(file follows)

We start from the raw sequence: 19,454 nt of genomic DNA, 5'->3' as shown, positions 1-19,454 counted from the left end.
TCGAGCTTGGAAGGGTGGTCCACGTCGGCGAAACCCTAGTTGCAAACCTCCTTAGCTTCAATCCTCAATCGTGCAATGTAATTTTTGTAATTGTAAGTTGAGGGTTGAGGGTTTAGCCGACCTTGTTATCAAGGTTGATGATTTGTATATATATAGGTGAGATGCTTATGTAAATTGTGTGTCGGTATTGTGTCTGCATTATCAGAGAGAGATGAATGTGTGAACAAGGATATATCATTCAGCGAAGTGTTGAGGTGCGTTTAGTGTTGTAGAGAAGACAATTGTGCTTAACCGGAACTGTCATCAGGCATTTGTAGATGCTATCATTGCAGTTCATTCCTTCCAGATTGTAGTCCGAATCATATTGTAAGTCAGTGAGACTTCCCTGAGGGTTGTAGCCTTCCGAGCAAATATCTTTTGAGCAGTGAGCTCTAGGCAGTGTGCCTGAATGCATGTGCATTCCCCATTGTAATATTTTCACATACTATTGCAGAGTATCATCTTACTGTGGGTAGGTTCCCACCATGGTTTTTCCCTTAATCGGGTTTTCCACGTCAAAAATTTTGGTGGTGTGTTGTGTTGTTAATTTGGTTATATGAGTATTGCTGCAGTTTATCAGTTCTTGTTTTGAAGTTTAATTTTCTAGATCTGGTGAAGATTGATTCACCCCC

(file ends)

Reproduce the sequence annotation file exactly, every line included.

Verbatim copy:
We start from the raw sequence: 19,454 nt of genomic DNA, 5'->3' as shown, positions 1-19,454 counted from the left end.
TCGAGCTTGGAAGGGTGGTCCACGTCGGCGAAACCCTAGTTGCAAACCTCCTTAGCTTCAATCCTCAATCGTGCAATGTAATTTTTGTAATTGTAAGTTGAGGGTTGAGGGTTTAGCCGACCTTGTTATCAAGGTTGATGATTTGTATATATATAGGTGAGATGCTTATGTAAATTGTGTGTCGGTATTGTGTCTGCATTATCAGAGAGAGATGAATGTGTGAACAAGGATATATCATTCAGCGAAGTGTTGAGGTGCGTTTAGTGTTGTAGAGAAGACAATTGTGCTTAACCGGAACTGTCATCAGGCATTTGTAGATGCTATCATTGCAGTTCATTCCTTCCAGATTGTAGTCCGAATCATATTGTAAGTCAGTGAGACTTCCCTGAGGGTTGTAGCCTTCCGAGCAAATATCTTTTGAGCAGTGAGCTCTAGGCAGTGTGCCTGAATGCATGTGCATTCCCCATTGTAATATTTTCACATACTATTGCAGAGTATCATCTTACTGTGGGTAGGTTCCCACCATGGTTTTTCCCTTAATCGGGTTTTCCACGTCAAAAATTTTGGTGGTGTGTTGTGTTGTTAATTTGGTTATATGAGTATTGCTGCAGTTTATCAGTTCTTGTTTTGAAGTTTAATTTTCTAGATCTGGTGAAGATTGATTCACCCCC